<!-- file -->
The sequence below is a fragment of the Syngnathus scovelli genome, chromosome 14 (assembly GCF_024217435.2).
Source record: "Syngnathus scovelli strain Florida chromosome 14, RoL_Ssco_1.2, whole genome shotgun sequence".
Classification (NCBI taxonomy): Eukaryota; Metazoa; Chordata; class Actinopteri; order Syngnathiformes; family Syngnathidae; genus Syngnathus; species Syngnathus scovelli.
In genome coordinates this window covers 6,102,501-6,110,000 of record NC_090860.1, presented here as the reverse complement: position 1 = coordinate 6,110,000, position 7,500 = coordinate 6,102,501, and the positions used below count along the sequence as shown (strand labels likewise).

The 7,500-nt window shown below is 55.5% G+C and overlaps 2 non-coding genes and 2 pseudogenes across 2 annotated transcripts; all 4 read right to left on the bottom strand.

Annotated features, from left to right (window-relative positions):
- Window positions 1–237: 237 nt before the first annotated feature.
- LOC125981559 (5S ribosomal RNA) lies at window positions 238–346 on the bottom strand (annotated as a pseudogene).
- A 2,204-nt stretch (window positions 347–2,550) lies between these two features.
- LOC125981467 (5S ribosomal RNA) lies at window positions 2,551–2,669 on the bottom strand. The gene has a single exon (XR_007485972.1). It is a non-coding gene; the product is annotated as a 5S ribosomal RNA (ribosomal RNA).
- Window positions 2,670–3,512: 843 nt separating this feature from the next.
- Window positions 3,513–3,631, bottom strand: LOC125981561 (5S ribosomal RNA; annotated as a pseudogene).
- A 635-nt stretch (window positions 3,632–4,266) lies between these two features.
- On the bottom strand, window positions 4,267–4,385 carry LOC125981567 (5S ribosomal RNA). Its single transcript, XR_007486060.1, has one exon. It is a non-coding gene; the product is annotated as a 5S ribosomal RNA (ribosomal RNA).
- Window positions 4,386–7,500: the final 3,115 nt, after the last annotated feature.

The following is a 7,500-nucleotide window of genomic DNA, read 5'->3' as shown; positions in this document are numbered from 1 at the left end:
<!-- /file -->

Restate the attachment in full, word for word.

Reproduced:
The sequence below is a fragment of the Syngnathus scovelli genome, chromosome 14 (assembly GCF_024217435.2).
Source record: "Syngnathus scovelli strain Florida chromosome 14, RoL_Ssco_1.2, whole genome shotgun sequence".
Classification (NCBI taxonomy): Eukaryota; Metazoa; Chordata; class Actinopteri; order Syngnathiformes; family Syngnathidae; genus Syngnathus; species Syngnathus scovelli.
In genome coordinates this window covers 6,102,501-6,110,000 of record NC_090860.1, presented here as the reverse complement: position 1 = coordinate 6,110,000, position 7,500 = coordinate 6,102,501, and the positions used below count along the sequence as shown (strand labels likewise).

The 7,500-nt window shown below is 55.5% G+C and overlaps 2 non-coding genes and 2 pseudogenes across 2 annotated transcripts; all 4 read right to left on the bottom strand.

Annotated features, from left to right (window-relative positions):
- Window positions 1–237: 237 nt before the first annotated feature.
- LOC125981559 (5S ribosomal RNA) lies at window positions 238–346 on the bottom strand (annotated as a pseudogene).
- A 2,204-nt stretch (window positions 347–2,550) lies between these two features.
- LOC125981467 (5S ribosomal RNA) lies at window positions 2,551–2,669 on the bottom strand. The gene has a single exon (XR_007485972.1). It is a non-coding gene; the product is annotated as a 5S ribosomal RNA (ribosomal RNA).
- Window positions 2,670–3,512: 843 nt separating this feature from the next.
- Window positions 3,513–3,631, bottom strand: LOC125981561 (5S ribosomal RNA; annotated as a pseudogene).
- A 635-nt stretch (window positions 3,632–4,266) lies between these two features.
- On the bottom strand, window positions 4,267–4,385 carry LOC125981567 (5S ribosomal RNA). Its single transcript, XR_007486060.1, has one exon. It is a non-coding gene; the product is annotated as a 5S ribosomal RNA (ribosomal RNA).
- Window positions 4,386–7,500: the final 3,115 nt, after the last annotated feature.

The following is a 7,500-nucleotide window of genomic DNA, read 5'->3' as shown; positions in this document are numbered from 1 at the left end: